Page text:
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Apr 29, 2021
Apr 29, 2021
Apr 29, 2021
Sep 12, 2019
Apr 29, 2021


The Parsec SDK allows your application to make interactive, low-latency peer-to-peer connections for the purpose of game streaming. The SDK handles the low level internals of peer-to-peer connectivity, networking, and hardware accelerated video/audio processing. It is lightweight, consisting of a single header file and a shared object < 5MB.


The ParsecHost portion of the SDK allows a host to accept incoming client connections (guests). There are two modes of operation: game mode and desktop mode.

Game mode allows your game to add multiplayer functionality to an otherwise local only game. This is achieved via a tight integration into your game's render loop. Game mode requires that the application call one of the ParsecHostSubmitFrame functions (supporting OpenGL, D3D9, and D3D11) and ParsecHostSubmitAudio. Input is polled via ParsecHostPollInput, exposing input events much like they would appear locally. In game mode, Parsec can only interact with your game and has no access to the OS or any other application.

Additionally, game mode can be used to make any game entirely headless from the host's point of view. The game window, rendering swap chain, and audio playback can be removed, leaving the game to accept input from and invisibly output data to Parsec connected guests.

Desktop mode shares the host's entire desktop (or any fullscreen application) and adds additional permissions/approval to the connection process.


The ParsecClient portion of the SDK provides everything necessary to make a connection to a host, send gamepad/mouse/keyboard input, and receive video/audio output from the host. The ParsecClientRender family of functions allow the client application to efficiently render the incoming frames with OpenGL, D3D9, D3D11, or Metal.


Game Mode Hosting with Unity

The Parsec SDK provides the ParsecUnity module for easy integration in Unity games. See examples/unity for details.

Windows, macOS, Linux Clients

The client example demonstrates the most complete implementation of the client SDK. It uses the cross platform libmatoya library to handle window creation, rendering, audio playback, and input handling. Windows, macOS, and x86-64 Linux are supported.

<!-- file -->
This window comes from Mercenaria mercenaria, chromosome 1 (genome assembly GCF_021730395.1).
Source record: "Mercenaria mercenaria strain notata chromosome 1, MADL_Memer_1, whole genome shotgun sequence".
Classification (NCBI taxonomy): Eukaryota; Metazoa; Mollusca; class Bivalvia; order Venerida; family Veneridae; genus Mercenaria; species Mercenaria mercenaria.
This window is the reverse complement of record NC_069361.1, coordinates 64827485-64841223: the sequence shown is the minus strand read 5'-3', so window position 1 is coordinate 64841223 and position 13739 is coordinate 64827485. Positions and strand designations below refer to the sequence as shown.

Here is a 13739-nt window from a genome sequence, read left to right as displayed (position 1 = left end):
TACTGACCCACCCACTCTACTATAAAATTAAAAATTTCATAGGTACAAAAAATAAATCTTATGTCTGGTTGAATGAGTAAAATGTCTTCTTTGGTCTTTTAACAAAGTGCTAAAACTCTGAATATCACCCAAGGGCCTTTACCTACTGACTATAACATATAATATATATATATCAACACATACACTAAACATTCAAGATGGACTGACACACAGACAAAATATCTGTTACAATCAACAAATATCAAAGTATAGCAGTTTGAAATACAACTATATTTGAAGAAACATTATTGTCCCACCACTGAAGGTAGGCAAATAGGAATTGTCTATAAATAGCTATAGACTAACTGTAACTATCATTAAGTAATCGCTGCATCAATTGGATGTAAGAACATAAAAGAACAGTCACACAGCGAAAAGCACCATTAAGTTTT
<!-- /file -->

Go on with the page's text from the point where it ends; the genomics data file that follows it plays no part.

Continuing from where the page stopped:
iOS and Android Clients

The ios and android examples demonstrate audio playback, rendering, and basic input capabilities of the client SDK. The Android example provides a simple JNI bindings package to expose a subset of the C API in Java.

Desktop Mode Hosting

The host example is a succinct implementation of desktop hosting functionality. Desktop hosting is currently only available on Windows.

Web Client

The Parsec Web SDK provides a fully wrapped Parsec client interface only requiring a <video> and <audio> element for initialization. The performance is limited compared to the native SDK clients. See examples/web and sdk/web for details.


Documentation is procedurally generated from the parsec.h header file.

Obtaining a sessionID and peerID

The SDK requires a sessionID and peerID obtained through the Parsec API to identify users and make secure connections. There are three methods of obtaining a sessionID:

  • For quick start, testing, and personal use only, see api/personal. The /v1/auth API call may NOT be used in any application distributed to the public or in any enterprise use case.
  • For third party distribution intended for other Parsec users, see api/third-party for OAuth style access delegation.
  • For enterprise customers, see api/enterprise.

Sharing Private Hosts

The Parsec SDK supports a secret property on both the ParsecHostConfig and ParsecClientConfig structs. If the host sets a secret during ParsecHostStart, the client must also provide the same secret during ParsecClientConnect in order to make a connection. Your application may choose how to privately share both this secret and the host's peerID to facilitate features such as link sharing or private games.

For simple link sharing testing, you may use the URL template{peerID}/{secret}/, however this template is used by the Parsec consumer application and may change without notice. It is highly recommended that your application uses a custom method for sharing the peerID and secret.

Using Runtime Linking (DSO)

If PARSEC_DSO is defined before including parsec.h, the header will export a struct containing function pointers for use with runtime linking. There is a convenience header which makes DSO easy to use called parsec-dso.h in the sdk directory. The client and host examples use DSO. There are a few differences when using the parsec-dso.h header instead of parsec.h:

  • The Parsec * context is now ParsecDSO *.
  • All global functions that do not normally take a Parsec * context now need to take ParsecDSO * as their first argument, such as ParsecSetLogCallback.
  • The signature for ParsecInit changes to to take an additional char * argument specifying the name of the shared object.
  • ParsecInit may return SO_ERR_OPEN or SO_ERR_SYMBOL if runtime linking was unsuccessful.


Bindings are maintained by third party developers (thank you!). If you're interested in another language and would like to create a binding, please submit an issue or contact us via

Language Maintainer Repo
Java Richard Smith electronstudio/parsec-java


For questions, suggestions, concerns, and support, visit the Parsec SDK Server on Discord.